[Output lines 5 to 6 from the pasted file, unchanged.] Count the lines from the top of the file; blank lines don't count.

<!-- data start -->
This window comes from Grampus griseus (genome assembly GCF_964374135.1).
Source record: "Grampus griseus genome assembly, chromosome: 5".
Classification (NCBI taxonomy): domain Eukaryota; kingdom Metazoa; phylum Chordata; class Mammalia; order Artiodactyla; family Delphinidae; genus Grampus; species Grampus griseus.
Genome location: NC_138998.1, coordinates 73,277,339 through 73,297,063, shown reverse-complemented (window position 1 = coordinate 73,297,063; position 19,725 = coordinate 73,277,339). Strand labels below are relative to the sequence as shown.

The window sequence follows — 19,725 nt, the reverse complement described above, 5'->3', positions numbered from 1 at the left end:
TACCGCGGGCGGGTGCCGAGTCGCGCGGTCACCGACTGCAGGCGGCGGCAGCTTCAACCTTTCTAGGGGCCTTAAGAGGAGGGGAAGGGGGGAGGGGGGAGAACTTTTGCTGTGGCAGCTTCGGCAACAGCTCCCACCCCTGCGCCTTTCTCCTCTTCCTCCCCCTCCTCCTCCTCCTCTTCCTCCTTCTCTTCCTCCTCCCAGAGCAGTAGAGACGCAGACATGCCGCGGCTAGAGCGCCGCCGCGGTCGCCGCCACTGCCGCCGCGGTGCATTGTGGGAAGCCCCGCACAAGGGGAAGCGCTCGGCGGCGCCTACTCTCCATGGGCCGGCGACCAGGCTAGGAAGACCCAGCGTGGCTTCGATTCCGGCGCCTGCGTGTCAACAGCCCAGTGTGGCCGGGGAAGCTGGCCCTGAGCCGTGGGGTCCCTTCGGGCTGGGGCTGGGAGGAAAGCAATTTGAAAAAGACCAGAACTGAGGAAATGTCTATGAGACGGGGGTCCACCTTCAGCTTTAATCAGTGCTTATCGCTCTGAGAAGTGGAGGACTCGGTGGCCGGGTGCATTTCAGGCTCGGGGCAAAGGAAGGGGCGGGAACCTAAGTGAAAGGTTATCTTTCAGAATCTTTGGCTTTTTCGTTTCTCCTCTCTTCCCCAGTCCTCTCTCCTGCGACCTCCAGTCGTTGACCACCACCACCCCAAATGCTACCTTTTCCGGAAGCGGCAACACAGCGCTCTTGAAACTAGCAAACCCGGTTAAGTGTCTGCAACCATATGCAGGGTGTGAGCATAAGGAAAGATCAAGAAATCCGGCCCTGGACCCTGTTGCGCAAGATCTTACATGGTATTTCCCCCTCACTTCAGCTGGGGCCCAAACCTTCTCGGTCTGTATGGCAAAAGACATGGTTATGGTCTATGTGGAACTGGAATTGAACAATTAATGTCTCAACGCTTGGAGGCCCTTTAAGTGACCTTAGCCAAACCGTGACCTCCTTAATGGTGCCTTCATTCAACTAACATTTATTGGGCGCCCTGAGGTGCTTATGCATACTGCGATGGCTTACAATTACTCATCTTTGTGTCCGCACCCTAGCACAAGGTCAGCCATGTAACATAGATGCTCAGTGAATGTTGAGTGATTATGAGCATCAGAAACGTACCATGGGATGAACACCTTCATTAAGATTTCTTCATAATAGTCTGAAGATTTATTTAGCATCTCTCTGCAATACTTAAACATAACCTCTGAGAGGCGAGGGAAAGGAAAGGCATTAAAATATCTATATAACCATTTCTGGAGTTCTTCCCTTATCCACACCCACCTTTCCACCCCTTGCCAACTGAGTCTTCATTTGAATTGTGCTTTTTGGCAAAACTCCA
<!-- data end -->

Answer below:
The window sequence follows — 19,725 nt, the reverse complement described above, 5'->3', positions numbered from 1 at the left end:
TACCGCGGGCGGGTGCCGAGTCGCGCGGTCACCGACTGCAGGCGGCGGCAGCTTCAACCTTTCTAGGGGCCTTAAGAGGAGGGGAAGGGGGGAGGGGGGAGAACTTTTGCTGTGGCAGCTTCGGCAACAGCTCCCACCCCTGCGCCTTTCTCCTCTTCCTCCCCCTCCTCCTCCTCCTCTTCCTCCTTCTCTTCCTCCTCCCAGAGCAGTAGAGACGCAGACATGCCGCGGCTAGAGCGCCGCCGCGGTCGCCGCCACTGCCGCCGCGGTGCATTGTGGGAAGCCCCGCACAAGGGGAAGCGCTCGGCGGCGCCTACTCTCCATGGGCCGGCGACCAGGCTAGGAAGACCCAGCGTGGCTTCGATTCCGGCGCCTGCGTGTCAACAGCCCAGTGTGGCCGGGGAAGCTGGCCCTGAGCCGTGGGGTCCCTTCGGGCTGGGGCTGGGAGGAAAGCAATTTGAAAAAGACCAGAACTGAGGAAATGTCTATGAGACGGGGGTCCACCTTCAGCTTTAATCAGTGCTTATCGCTCTGAGAAGTGGAGGACTCGGTGGCCGGGTGCATTTCAGGCTCGGGGCAAAGGAAGGGGCGGGAACCTAAGTGAAAGGTTATCTTTCAGAATCTTTGGCTTTTTCGTTTCTCCTCTCTTCCCCAGTCCTCTCTCCTGCGACCTCCAGTCGTTGACCACCACCACCCCAAATGCTACCTTTTCCGGAAGCGGCAACACAGCGCTCTTGAAACTAGCAAACCCGGTTAAGTGTCTGCAACCATATGCAGGGTGTGAGCATAAGGAAAGATCAAGAAATCCGGCCCTGGACCCTGTTGCGCAAGATCTTACATGGTATTTCCCCCTCACTTCAGCTGGGGCCCAAACCTTCTCGGTCTGTATGGCAAAAGACATGGTTATGGTCTATGTGGAACTGGAATTGAACAATTAATGTCTCAACGCTTGGAGGCCCTTTAAGTGACCTTAGCCAAACCGTGACCTCCTTAATGGTGCCTTCATTCAACTAACATTTATTGGGCGCCCTGAGGTGCTTATGCATACTGCGATGGCTTACAATTACTCATCTTTGTGTCCGCACCCTAGCACAAGGTCAGCCATGTAACATAGATGCTCAGTGAATGTTGAGTGATTATGAGCATCAGAAACGTACCATGGGATGAACACCTTCATTAAGATTTCTTCATAATAGTCTGAAGATTTATTTAGCATCTCTCTGCAATACTTAAACATAACCTCTGAGAGGCGAGGGAAAGGAAAGGCATTAAAATATCTATATAACCATTTCTGGAGTTCTTCCCTTATCCACACCCACCTTTCCACCCCTTGCCAACTGAGTCTTCATTTGAATTGTGCTTTTTGGCAAAACTCCA